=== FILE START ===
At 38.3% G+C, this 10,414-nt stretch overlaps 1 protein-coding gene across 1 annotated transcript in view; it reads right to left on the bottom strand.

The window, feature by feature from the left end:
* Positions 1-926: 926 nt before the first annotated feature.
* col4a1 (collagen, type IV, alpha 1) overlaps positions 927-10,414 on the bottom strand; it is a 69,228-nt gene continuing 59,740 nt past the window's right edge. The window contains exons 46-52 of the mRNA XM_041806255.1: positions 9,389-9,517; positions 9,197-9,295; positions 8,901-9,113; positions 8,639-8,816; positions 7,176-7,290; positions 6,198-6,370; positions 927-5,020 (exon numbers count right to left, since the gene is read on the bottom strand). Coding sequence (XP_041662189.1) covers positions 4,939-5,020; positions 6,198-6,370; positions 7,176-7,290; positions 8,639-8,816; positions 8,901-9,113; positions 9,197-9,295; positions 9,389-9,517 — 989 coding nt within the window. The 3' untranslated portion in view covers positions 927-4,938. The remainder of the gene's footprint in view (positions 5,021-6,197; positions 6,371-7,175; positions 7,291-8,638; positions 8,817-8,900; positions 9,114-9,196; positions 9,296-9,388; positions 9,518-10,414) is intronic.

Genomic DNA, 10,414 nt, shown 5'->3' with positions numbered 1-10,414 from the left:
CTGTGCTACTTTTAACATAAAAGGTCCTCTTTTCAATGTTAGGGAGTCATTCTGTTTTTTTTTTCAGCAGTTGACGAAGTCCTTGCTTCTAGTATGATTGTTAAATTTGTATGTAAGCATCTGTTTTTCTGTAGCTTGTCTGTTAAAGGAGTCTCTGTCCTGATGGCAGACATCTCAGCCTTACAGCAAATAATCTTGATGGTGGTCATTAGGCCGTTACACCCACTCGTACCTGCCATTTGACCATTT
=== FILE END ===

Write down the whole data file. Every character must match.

At 38.3% G+C, this 10,414-nt stretch overlaps 1 protein-coding gene across 1 annotated transcript in view; it reads right to left on the bottom strand.

The window, feature by feature from the left end:
* Positions 1-926: 926 nt before the first annotated feature.
* col4a1 (collagen, type IV, alpha 1) overlaps positions 927-10,414 on the bottom strand; it is a 69,228-nt gene continuing 59,740 nt past the window's right edge. The window contains exons 46-52 of the mRNA XM_041806255.1: positions 9,389-9,517; positions 9,197-9,295; positions 8,901-9,113; positions 8,639-8,816; positions 7,176-7,290; positions 6,198-6,370; positions 927-5,020 (exon numbers count right to left, since the gene is read on the bottom strand). Coding sequence (XP_041662189.1) covers positions 4,939-5,020; positions 6,198-6,370; positions 7,176-7,290; positions 8,639-8,816; positions 8,901-9,113; positions 9,197-9,295; positions 9,389-9,517 — 989 coding nt within the window. The 3' untranslated portion in view covers positions 927-4,938. The remainder of the gene's footprint in view (positions 5,021-6,197; positions 6,371-7,175; positions 7,291-8,638; positions 8,817-8,900; positions 9,114-9,196; positions 9,296-9,388; positions 9,518-10,414) is intronic.

Genomic DNA, 10,414 nt, shown 5'->3' with positions numbered 1-10,414 from the left:
CTGTGCTACTTTTAACATAAAAGGTCCTCTTTTCAATGTTAGGGAGTCATTCTGTTTTTTTTTTCAGCAGTTGACGAAGTCCTTGCTTCTAGTATGATTGTTAAATTTGTATGTAAGCATCTGTTTTTCTGTAGCTTGTCTGTTAAAGGAGTCTCTGTCCTGATGGCAGACATCTCAGCCTTACAGCAAATAATCTTGATGGTGGTCATTAGGCCGTTACACCCACTCGTACCTGCCATTTGACCATTT